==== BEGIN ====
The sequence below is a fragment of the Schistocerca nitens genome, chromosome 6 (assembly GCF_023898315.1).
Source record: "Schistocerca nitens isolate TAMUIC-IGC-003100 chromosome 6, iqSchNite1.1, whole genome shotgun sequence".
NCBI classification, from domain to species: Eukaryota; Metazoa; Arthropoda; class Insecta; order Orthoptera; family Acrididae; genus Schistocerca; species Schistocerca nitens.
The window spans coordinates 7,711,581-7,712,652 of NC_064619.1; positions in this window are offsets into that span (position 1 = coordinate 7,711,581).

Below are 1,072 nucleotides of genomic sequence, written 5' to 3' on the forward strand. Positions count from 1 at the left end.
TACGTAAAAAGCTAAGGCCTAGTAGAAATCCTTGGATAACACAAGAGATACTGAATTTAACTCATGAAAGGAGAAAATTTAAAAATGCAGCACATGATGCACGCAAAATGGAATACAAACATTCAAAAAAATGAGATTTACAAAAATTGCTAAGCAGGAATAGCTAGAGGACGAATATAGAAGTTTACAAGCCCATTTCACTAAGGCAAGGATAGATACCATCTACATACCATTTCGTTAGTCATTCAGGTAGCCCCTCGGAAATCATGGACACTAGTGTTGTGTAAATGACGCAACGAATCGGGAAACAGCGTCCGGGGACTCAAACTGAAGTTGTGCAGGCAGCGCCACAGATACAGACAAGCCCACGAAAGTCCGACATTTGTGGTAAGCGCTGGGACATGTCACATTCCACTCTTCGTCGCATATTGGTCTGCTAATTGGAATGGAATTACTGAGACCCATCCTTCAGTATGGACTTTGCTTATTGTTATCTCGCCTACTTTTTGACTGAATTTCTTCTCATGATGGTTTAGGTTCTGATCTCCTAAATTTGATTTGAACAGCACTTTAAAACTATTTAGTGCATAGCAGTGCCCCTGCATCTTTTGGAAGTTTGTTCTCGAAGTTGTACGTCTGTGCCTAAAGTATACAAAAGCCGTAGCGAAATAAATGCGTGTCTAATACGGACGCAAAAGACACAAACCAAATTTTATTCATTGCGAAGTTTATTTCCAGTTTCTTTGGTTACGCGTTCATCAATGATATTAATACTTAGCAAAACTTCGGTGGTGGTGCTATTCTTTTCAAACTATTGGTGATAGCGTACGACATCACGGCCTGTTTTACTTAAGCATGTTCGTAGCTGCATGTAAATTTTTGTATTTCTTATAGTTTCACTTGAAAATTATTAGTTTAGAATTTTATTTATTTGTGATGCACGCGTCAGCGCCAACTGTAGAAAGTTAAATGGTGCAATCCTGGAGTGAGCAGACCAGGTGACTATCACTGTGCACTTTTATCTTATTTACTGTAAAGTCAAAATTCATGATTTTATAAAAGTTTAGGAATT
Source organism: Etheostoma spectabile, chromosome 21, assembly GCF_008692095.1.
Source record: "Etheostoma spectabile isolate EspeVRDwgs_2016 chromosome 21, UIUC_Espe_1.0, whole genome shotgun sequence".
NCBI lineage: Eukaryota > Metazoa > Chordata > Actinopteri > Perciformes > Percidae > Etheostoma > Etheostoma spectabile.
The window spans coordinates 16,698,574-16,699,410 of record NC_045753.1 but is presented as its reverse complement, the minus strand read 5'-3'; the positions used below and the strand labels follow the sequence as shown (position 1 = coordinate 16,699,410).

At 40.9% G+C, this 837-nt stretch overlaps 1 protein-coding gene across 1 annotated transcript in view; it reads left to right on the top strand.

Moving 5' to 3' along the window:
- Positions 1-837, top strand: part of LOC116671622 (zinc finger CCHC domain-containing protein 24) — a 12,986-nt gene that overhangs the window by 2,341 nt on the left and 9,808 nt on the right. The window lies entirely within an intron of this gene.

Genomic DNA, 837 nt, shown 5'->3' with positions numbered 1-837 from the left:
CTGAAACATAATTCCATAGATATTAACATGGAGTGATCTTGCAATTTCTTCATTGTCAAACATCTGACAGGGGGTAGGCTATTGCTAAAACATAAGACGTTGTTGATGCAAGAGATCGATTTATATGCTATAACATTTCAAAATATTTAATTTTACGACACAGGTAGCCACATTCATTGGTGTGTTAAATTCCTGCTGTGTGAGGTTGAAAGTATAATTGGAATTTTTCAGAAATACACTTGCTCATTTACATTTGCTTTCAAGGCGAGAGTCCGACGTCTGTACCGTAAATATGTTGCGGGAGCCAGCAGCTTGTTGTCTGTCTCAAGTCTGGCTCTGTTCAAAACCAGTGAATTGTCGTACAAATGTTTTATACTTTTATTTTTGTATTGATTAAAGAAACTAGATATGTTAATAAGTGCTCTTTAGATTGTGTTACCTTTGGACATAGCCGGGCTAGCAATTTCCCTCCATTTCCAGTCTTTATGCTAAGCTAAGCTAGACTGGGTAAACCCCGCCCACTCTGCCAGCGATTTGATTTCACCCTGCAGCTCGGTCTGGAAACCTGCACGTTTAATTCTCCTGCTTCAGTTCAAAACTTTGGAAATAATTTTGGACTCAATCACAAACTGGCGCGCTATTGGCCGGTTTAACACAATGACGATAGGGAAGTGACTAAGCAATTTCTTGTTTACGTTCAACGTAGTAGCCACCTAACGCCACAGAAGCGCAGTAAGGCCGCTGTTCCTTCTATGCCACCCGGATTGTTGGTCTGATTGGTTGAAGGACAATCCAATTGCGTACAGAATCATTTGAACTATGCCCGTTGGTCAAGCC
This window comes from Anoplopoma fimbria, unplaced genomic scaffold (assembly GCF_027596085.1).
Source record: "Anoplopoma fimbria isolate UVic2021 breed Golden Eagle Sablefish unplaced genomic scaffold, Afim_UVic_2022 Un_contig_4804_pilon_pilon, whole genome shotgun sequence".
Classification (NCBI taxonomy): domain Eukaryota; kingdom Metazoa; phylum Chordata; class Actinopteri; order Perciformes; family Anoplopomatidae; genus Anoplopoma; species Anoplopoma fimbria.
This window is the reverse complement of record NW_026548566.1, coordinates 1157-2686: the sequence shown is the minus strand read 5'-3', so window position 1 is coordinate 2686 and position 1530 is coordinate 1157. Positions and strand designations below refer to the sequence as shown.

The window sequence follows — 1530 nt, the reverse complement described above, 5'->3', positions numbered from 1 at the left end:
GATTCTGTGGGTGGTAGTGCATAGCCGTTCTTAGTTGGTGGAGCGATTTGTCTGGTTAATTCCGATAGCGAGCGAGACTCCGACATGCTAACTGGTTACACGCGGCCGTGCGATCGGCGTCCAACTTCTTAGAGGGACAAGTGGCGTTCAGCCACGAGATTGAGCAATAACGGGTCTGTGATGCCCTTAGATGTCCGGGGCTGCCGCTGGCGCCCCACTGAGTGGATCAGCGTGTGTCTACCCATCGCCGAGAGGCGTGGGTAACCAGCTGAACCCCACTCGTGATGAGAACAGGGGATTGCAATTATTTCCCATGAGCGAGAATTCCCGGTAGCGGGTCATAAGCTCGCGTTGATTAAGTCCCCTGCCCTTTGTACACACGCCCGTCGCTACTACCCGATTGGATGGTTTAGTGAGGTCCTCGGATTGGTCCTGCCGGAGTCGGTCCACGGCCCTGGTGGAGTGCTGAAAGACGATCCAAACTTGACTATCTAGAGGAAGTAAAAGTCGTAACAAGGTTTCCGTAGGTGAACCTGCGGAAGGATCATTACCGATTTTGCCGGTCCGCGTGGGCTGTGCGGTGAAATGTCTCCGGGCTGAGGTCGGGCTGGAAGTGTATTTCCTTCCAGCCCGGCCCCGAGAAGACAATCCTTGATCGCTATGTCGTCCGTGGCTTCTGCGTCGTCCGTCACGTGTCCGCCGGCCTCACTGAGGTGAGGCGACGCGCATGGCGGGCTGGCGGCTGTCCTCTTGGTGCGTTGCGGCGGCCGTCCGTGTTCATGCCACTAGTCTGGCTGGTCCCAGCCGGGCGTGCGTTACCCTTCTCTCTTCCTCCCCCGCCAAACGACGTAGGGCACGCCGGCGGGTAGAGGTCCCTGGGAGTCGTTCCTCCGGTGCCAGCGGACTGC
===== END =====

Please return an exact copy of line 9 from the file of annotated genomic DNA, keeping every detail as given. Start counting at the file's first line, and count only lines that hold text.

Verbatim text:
NCBI lineage: Eukaryota > Metazoa > Chordata > Actinopteri > Perciformes > Percidae > Etheostoma > Etheostoma spectabile.